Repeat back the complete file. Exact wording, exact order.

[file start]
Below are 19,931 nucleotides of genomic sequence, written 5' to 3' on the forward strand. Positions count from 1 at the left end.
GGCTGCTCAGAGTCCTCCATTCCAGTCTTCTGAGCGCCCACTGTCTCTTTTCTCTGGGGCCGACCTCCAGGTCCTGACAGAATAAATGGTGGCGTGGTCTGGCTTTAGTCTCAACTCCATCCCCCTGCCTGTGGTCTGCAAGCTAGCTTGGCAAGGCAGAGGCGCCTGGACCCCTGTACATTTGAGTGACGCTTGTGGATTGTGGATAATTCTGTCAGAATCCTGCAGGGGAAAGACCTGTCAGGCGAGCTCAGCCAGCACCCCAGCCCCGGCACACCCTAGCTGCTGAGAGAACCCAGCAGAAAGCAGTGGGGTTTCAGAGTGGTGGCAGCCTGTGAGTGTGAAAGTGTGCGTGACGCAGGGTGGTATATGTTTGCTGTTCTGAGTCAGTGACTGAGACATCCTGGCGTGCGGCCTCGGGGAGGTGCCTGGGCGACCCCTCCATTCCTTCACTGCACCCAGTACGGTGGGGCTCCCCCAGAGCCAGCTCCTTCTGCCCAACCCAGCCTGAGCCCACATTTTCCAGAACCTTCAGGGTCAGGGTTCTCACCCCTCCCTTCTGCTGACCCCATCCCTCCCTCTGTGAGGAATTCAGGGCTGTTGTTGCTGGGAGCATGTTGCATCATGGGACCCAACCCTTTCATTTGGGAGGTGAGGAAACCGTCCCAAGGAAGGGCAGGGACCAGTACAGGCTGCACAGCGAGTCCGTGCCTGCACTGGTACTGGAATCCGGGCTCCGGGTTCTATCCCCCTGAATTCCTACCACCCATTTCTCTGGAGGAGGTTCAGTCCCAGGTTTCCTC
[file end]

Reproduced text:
Below are 19,931 nucleotides of genomic sequence, written 5' to 3' on the forward strand. Positions count from 1 at the left end.
GGCTGCTCAGAGTCCTCCATTCCAGTCTTCTGAGCGCCCACTGTCTCTTTTCTCTGGGGCCGACCTCCAGGTCCTGACAGAATAAATGGTGGCGTGGTCTGGCTTTAGTCTCAACTCCATCCCCCTGCCTGTGGTCTGCAAGCTAGCTTGGCAAGGCAGAGGCGCCTGGACCCCTGTACATTTGAGTGACGCTTGTGGATTGTGGATAATTCTGTCAGAATCCTGCAGGGGAAAGACCTGTCAGGCGAGCTCAGCCAGCACCCCAGCCCCGGCACACCCTAGCTGCTGAGAGAACCCAGCAGAAAGCAGTGGGGTTTCAGAGTGGTGGCAGCCTGTGAGTGTGAAAGTGTGCGTGACGCAGGGTGGTATATGTTTGCTGTTCTGAGTCAGTGACTGAGACATCCTGGCGTGCGGCCTCGGGGAGGTGCCTGGGCGACCCCTCCATTCCTTCACTGCACCCAGTACGGTGGGGCTCCCCCAGAGCCAGCTCCTTCTGCCCAACCCAGCCTGAGCCCACATTTTCCAGAACCTTCAGGGTCAGGGTTCTCACCCCTCCCTTCTGCTGACCCCATCCCTCCCTCTGTGAGGAATTCAGGGCTGTTGTTGCTGGGAGCATGTTGCATCATGGGACCCAACCCTTTCATTTGGGAGGTGAGGAAACCGTCCCAAGGAAGGGCAGGGACCAGTACAGGCTGCACAGCGAGTCCGTGCCTGCACTGGTACTGGAATCCGGGCTCCGGGTTCTATCCCCCTGAATTCCTACCACCCATTTCTCTGGAGGAGGTTCAGTCCCAGGTTTCCTC